Inspired by medical technology, hyaluronic microneedling patches hydrate skin in a way that a serum can’t. Here’s how…
Putting tiny needle plasters anywhere near your face sounds torturous, but microneedling patches have made the leap into the beauty world from medicine. They were actually originally designed as a more comfortable, long-term way of delivering drugs such as vaccines and diabetic medication through the skin rather than via injection. But as so often happens, medical innovation was purloined by clever skincare companies, with microneedle patch delivery (or meso infusion as it's also known) being used to help your skincare - particularly the hydrating yet tricksy hyaluronic acid – go deeper and work harder.
Most microneedling patches on the market target the eyes, as this area is the most prone to moisture loss and crepiness. However many, including the 111skin Meso Infusion Overnight Micro Mask, £120 (for four) can also be used to moisturise and temporarily soften lines anywhere you like such as the nasolabial folds, where smile lines spring up and even frown lines. Dr Yannis Alexandrides, plastic surgeon and founder of 111Skin, recommends multi-masking. "Micro-needling masks can help any areas with deep creases, from crows' feet to frown lines. Apply in multiple places for maximum results."
How do microneedle patches work?
First off, they’re not the big pointy needles you’re imagining. Microneedling patches use self-dissolving micro cones made of pure skincare to enhance the penetration of plumping, moisturising hyaluronic acid, often alongside other beneficial skincare ingredients. At 111Skin the cones go to a depth of 0.3mm which is equivalent to an at-home-micro needling roller. Hyaluronic acid is the main player as it’s so effective for instantly hydrating and smoothing the thin, generally drier eye area, but as hyaluronic acid is a large molecule, it’s often not readily taken up by the skin. Diffusing the dose deeper into the skin results in improved moisture retention.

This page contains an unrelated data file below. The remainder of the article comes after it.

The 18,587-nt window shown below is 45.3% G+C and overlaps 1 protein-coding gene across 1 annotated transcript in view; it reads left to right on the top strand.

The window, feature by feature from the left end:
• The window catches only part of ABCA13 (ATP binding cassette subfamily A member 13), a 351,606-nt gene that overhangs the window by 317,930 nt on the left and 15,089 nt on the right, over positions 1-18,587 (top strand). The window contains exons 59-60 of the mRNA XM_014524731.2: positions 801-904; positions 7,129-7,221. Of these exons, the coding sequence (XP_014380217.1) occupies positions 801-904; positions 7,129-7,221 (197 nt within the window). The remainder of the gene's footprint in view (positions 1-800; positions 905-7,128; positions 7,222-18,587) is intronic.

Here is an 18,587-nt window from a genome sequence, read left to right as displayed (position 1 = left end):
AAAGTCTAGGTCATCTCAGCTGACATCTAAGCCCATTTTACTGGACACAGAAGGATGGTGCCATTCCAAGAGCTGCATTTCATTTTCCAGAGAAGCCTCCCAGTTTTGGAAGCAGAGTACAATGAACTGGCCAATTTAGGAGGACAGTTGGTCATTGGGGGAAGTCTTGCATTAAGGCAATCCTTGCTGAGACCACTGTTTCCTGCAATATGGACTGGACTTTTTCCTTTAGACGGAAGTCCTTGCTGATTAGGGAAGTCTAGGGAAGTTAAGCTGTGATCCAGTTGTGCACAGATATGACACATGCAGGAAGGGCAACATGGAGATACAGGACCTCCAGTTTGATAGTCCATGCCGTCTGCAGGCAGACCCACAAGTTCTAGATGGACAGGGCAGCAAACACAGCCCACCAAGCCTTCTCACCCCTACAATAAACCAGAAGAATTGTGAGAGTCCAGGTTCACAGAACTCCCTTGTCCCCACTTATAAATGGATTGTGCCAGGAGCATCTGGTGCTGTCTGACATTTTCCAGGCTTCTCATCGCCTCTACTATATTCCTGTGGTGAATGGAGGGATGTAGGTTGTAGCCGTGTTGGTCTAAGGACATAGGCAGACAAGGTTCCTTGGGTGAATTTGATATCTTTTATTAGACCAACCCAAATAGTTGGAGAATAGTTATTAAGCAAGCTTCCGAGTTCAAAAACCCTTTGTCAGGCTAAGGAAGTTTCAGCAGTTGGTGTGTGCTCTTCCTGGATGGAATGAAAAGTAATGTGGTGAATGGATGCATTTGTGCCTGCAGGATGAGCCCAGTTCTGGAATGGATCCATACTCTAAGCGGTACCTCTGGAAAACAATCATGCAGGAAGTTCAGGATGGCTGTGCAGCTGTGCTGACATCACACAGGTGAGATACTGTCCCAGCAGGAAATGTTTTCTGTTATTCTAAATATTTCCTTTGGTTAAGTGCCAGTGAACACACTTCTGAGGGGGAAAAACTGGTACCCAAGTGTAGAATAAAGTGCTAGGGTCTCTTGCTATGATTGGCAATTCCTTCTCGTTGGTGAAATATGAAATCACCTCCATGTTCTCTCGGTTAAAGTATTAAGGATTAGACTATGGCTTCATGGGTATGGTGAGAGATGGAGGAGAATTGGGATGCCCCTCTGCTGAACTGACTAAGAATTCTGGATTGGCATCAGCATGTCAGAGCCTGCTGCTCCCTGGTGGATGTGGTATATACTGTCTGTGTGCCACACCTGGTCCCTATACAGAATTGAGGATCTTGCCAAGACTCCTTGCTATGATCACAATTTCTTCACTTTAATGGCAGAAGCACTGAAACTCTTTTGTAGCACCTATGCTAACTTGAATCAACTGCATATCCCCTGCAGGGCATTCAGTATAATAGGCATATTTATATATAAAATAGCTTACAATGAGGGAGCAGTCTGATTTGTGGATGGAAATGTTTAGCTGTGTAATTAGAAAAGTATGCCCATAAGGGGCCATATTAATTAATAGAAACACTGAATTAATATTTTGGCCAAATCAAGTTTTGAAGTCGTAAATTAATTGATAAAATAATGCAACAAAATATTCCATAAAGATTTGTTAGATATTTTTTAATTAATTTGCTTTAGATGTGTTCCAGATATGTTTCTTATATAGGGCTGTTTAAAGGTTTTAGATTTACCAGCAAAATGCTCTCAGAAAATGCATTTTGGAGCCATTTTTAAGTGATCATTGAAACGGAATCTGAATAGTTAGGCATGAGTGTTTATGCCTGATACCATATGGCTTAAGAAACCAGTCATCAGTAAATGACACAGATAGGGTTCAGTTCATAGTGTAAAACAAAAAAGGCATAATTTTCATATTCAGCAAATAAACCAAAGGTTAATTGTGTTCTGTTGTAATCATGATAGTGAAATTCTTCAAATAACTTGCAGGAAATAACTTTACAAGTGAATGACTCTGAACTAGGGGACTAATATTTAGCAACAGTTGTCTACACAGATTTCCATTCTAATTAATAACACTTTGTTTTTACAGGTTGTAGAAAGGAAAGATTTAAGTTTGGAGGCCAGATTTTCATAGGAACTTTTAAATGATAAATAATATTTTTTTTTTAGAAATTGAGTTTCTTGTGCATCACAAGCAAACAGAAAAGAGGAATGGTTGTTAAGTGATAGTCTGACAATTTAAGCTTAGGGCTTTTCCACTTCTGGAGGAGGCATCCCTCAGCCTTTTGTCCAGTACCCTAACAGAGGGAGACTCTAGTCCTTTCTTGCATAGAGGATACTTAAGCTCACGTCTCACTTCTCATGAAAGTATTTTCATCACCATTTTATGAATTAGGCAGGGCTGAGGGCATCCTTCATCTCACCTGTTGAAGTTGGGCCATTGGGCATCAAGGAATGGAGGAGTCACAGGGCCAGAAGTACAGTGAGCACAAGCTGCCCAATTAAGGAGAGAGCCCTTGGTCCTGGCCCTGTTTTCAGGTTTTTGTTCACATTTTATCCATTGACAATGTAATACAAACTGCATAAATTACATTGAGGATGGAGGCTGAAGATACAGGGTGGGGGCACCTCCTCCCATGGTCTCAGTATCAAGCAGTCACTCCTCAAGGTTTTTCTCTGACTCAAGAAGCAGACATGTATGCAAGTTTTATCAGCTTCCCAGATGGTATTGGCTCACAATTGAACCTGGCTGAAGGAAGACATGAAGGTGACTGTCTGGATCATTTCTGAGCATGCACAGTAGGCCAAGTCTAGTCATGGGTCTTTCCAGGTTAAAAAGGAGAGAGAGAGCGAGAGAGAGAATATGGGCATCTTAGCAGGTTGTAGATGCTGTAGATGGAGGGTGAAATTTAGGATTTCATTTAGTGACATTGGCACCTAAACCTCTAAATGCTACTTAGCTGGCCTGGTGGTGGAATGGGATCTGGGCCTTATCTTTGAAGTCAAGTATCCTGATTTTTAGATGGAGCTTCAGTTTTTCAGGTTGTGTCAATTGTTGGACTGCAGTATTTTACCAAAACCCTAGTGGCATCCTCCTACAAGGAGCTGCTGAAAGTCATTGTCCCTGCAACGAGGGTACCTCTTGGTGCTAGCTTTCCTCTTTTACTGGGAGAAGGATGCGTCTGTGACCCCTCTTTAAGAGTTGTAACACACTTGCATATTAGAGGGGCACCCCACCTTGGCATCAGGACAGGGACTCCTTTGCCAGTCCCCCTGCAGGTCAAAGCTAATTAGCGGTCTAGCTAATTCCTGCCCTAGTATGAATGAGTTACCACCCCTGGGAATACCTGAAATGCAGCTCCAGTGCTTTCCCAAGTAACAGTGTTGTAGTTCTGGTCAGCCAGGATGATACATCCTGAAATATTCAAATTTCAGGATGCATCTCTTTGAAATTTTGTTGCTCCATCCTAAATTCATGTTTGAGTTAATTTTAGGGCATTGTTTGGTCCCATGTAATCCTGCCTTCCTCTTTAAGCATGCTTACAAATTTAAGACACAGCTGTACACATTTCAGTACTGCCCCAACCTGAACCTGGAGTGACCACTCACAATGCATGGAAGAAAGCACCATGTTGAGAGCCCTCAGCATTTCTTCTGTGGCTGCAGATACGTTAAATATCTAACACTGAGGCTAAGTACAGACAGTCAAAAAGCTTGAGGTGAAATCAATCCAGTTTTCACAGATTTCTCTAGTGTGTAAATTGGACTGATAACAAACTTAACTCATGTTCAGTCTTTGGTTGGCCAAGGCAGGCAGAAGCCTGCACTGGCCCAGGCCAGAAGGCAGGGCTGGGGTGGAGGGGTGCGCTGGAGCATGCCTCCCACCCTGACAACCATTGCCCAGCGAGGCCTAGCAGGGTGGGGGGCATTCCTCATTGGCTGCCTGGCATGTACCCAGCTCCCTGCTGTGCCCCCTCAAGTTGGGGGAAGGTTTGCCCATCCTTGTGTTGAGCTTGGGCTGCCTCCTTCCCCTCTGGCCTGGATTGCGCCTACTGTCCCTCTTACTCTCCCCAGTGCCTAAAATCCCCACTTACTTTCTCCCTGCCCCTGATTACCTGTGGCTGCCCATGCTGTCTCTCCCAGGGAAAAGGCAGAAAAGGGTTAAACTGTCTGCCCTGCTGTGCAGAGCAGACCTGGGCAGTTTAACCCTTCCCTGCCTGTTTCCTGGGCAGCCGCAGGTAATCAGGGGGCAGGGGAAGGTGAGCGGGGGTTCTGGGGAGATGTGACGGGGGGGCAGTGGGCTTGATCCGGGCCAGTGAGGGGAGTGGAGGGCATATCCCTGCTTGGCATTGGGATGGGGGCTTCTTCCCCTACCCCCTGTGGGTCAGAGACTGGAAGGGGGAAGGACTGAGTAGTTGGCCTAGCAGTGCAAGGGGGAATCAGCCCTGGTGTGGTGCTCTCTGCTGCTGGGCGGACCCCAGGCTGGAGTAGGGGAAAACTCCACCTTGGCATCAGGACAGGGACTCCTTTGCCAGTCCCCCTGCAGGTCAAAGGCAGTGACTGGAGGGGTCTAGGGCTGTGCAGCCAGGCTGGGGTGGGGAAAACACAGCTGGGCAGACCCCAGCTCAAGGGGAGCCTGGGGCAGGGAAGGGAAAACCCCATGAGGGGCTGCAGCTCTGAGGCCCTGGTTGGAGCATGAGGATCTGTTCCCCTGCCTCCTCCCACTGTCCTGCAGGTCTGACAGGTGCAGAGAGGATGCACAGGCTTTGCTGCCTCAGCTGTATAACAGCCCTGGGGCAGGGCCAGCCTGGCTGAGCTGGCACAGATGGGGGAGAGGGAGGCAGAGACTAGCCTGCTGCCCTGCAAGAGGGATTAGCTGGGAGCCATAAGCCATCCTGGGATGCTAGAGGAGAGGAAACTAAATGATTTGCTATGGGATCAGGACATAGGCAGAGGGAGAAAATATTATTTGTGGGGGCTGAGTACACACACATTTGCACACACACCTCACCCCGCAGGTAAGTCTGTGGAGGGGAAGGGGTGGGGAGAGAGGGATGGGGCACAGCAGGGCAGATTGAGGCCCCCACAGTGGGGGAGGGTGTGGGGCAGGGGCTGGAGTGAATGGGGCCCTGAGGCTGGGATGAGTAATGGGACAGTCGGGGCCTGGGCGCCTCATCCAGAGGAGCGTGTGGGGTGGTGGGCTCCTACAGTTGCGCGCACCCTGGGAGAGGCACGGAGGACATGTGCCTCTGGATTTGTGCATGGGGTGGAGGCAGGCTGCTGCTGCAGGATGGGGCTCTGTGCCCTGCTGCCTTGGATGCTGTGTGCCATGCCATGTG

You can wear them overnight but they should stay on for a minimum of three hours. Here’s how they work and why they’re perfect for a bit of DIY SOS.
What do they feel like?
I’ve been through several packets of Vichy Liftactiv Micro Hyalu Patches , £28, and can report that they’re a little prickly on application, but the sensation subsides after a few minutes. They feel quite tight and thick on the skin - I would liken them to the feeling of wearing tiny Spanx around your eyes as they suck everything in and ‘freeze’ your under-eye area. It’s not uncomfortable per se, but you definitely know they’re there.
All was calm and bright in the eye department, with no dehydration lines to speak of, which is saying something because I really deserved them. I've since taken to wearing them at my desk, but clearly, they work far better if you’re not wearing makeup, and they’re an expensive habit to adopt on the regular (plus I imagine not too eco-conscious). If you’re in need of a smoothing quick fix, however, they quite literally patch things over.
They are not just for your eyes - 5 more microneedling patches (and one roller) to try
Using 95 per cent hyaluronic acid and five per cent vitamin C these pimped up patches are high in actives, high in price. They don't contain needles at all, rather tiny dots or 'cones' which penetrate to a depth of 0.3mm, like a pretty decent microneedling device, dissolve after three hours, hence the advice to use these at night. Once the cones have dissolved the ingredients melt into the skin, penetrating deeper than your usual surface mask. Hydration is the name of the game here and you'll notice an immediate improvement on fine lines.
Designed to be used as a weekly treatment these powerful patches which come in several forms to target pigmentation, lip plumping, spots and wrinkles have rave reviews. The Eye Zone patch has potent mix of active ingredients - marine extract to repel free radicals, hyaluronic acid to hydrate and adenosine to help smooth out fine lines - is delivered deep into the skin via little microstructures which puncture the skin.
Sarah Chapman Microneedling Roller and Serum, was £138 now £96.60
No, it's not a patch but the delivery principles of this smart roller are the same. The roller head contains dissolving 'needle' tips which create microchannels in the skin. You roll it all over the face, including under the eyes, for about ten minutes and then follow with the hyaluronic acid serum which, yup you guessed it, penetrates deeper into the skin thanks to the pre-skincare roll. As well as the hydrating benefits of microneedling you get the added glow that comes from the massage type pressure of the roller.
First thing’s first, these painful sounding patches contain actual bee venom, so if you’re allergic, don’t go here. If not, the hyaluronic acid plus sodium hyaluronate combo is the main draw - there are 350 cones of the stuff in each patch. Antioxidant plant extracts help to fight free-radical damage and bee venom is intended to have anti-inflammatory and antiseptic effects, although the research jury is still out as to whether bee venom can have rejuvenating action when applied topically on the skin.
Natura Bissé Inhibit Hugh Definition Patches, £350 for four sachets of two patches
Our eyes are watering profusely at the price point, but if money’s no object, these copper peptide and hyaluronic acid loaded gel patches are designed to be used as a four-week course and can be adapted to your eye shape and any facial contour you’d like to apply them to. Fans claim that they plump and enhance radiance in as little as two hours.